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S&H Concert review

HURLSTONE Trio, HOWELLS Minuet and A near Minuet, GLINKA Trio, WEBER Andante & Hungarian Rondo, MARTINU Clarinet Sonatina CHOPIN Berceuse English Romantics Trio Victoria Soames Samek (clarinet) Lawrence Perkins (bassoon) John Flinders (piano) Blackheath Halls 3 March 2002 (PGW)


Most weekends the recital room at Blackheath Halls is well filled for its Sunday morning concerts; string quartets are often sold out. Yet only about 25 people stirred themselves to come and hear Victoria Soames Samek, Lawrence Perkins and John Flinders. Apparently wind instruments scare away the regulars! Why? (I believe that Conway Hall has a similar experience.) It is also hard for more than a few wind players to establish themselves as famous soloists, and some readers will not know those names.

They are however acclaimed recording artists - Victoria Soames Samek launched the admired specialist CD label, Clarinet Classics, celebrating its 10th Anniversary this year, and Lawrence Perkins is a distinguished Hyperion artist - they brought to Blackheath a well honed, ideally balanced programme, ringing the changes upon this unusual and delectable trio combination.

If the repertoire for such a group does not consist of hallowed masterpieces in the established canon that does not mean that an audience will be short-changed. It is a different experience to listen to music you don't already know, and can be equally rewarding and gratifying for everyone, not just for jaded critics who have heard the great standards a little too often. The musicians dressed informally and supplemented the programme notes with a few brief personal introductions, bridging the rows of empty seats. This was an exceptional concert, which sent us all home to our Sunday dinner happy.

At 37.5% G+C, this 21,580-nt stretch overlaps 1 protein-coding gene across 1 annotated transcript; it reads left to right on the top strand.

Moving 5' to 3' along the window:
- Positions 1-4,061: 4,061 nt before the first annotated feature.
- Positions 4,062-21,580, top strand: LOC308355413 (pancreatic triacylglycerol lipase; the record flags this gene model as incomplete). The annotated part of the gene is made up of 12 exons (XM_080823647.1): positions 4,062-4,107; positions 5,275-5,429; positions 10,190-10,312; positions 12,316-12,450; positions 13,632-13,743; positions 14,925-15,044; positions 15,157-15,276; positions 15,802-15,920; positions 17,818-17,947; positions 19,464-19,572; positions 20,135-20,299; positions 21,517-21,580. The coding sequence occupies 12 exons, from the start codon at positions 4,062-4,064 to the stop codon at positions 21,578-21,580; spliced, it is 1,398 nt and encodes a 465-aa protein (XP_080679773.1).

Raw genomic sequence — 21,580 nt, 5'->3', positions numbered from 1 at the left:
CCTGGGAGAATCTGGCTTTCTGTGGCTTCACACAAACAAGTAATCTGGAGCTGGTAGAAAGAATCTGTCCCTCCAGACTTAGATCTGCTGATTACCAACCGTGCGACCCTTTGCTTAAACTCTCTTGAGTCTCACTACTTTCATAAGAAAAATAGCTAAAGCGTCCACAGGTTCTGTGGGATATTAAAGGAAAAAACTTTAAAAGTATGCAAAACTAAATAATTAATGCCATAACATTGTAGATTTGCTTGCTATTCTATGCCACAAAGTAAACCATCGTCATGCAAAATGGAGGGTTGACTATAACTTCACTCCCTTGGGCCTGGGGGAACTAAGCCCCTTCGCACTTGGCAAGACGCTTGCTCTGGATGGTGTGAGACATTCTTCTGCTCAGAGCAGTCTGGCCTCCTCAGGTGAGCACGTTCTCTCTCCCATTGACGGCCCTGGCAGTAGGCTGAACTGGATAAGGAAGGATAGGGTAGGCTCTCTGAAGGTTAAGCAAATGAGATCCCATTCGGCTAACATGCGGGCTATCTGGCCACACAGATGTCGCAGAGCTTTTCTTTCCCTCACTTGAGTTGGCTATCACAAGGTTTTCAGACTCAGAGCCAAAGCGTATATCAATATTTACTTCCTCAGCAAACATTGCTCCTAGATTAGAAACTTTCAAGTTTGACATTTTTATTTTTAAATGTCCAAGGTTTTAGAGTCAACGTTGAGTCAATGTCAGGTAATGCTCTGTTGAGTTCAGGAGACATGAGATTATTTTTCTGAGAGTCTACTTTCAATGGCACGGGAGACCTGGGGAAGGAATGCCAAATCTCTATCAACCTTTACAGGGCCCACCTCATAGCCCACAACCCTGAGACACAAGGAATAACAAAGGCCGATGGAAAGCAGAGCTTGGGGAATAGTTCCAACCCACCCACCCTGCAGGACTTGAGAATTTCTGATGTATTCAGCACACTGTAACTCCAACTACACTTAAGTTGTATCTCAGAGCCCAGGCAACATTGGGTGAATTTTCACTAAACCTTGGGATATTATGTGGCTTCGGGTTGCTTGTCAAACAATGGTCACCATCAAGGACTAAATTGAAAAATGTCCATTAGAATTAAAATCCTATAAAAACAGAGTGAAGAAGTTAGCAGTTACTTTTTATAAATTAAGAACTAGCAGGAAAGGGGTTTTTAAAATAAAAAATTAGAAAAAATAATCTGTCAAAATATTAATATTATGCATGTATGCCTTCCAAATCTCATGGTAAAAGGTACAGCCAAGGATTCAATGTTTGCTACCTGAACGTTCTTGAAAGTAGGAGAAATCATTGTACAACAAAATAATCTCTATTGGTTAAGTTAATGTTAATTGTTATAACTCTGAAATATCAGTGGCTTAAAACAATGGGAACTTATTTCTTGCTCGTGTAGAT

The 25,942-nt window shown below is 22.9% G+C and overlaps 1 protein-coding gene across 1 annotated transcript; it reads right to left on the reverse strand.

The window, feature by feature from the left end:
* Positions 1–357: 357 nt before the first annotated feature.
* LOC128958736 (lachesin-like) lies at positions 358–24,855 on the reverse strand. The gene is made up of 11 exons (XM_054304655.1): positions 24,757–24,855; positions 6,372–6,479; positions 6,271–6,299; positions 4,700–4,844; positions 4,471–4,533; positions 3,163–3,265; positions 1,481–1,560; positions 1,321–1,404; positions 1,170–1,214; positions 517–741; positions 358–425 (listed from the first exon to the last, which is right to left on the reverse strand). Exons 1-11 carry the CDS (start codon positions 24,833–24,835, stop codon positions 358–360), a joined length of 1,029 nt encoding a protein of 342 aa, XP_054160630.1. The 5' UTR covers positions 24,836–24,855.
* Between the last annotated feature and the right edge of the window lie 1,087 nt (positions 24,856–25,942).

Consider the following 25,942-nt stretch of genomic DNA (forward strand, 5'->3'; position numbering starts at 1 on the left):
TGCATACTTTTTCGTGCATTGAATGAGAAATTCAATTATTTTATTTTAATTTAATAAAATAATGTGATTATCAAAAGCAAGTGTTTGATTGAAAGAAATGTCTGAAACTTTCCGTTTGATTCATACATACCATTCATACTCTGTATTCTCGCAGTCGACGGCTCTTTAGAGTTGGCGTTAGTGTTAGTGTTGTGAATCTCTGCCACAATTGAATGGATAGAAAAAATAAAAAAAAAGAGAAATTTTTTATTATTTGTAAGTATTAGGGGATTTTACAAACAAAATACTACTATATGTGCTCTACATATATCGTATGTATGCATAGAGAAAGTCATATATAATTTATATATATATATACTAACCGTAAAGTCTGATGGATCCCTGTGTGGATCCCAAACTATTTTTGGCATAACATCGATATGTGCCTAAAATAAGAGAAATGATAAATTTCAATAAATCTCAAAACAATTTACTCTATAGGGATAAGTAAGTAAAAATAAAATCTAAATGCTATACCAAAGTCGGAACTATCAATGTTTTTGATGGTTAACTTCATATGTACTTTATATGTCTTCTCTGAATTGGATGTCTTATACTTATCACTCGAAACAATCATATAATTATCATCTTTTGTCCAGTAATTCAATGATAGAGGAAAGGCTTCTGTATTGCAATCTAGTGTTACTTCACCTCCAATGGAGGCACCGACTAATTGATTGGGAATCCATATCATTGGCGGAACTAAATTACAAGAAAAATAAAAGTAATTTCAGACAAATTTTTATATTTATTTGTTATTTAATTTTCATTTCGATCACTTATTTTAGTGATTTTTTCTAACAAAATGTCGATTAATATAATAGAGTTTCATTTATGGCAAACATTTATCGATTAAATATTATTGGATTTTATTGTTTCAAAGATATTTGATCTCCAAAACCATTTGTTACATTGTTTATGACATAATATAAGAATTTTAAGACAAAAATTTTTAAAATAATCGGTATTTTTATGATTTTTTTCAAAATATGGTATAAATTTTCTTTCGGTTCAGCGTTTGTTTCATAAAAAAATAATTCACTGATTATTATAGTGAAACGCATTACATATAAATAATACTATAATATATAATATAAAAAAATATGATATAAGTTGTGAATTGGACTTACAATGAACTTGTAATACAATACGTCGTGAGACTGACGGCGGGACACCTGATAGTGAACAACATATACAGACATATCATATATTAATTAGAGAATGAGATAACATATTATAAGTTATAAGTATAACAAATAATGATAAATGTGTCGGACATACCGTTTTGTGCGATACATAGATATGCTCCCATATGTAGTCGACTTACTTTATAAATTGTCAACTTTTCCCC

The two trios are early works, both ideally conceived for this trio of instruments, the Hurlstone a reminder of our loss by his death at 30. Martinu's Clarinet Sonatina and Weber's Andante & Hungarian Rondo for bassoon are thoroughly characteristic works of their composers. Victoria Soames Samek and Lawrence Perkins are leading exponents of the instruments to which they are dedicated, Perkins' tone suave and extremely beautiful (no bassoon jokes in this programme) on an instrument which I aspired to study when young, baulked by the cost of acquiring one. Two small pieces by Howells are perfect little gems - he served less popular instruments well; I play his substantial oeuvre for the clavichord (recorded, but on piano, by John McCabe) on that instrument. The only programmed work that I knew, and love to play, was Bartok's Three Rondos on Folk Tunes, which John Flinders opted to replace with Chopin's Berceuse, because his left hand was recovering after an injury and its percussiveness might have jeopardised the rest of the programme. It was a pellucid, inward performance and Flinders confirmed afterwards that he was thoroughly at home with the Blackheath Bösendorfer, which poses problems for some pianists. The English Romantics Trio must be invited back to Blackheath and he must play the Bartoks then.

The Hurlstone and Howells items are on Clarinet Classics 0023 and Weber's Andante & Hungarian Rondo on Lawrence Perkins' CD of bassoon concertos (Hyperion CDA67288); both recommended unreservedly for assured pleasure.

Peter Grahame Woolf

Victoria Soames Samek can be heard with The Mühlfeld Trio, which she founded in 1978, premièring Thea Musgrave's Ring Out Wild Bells at the Purcell Room, SBC on 12 March.


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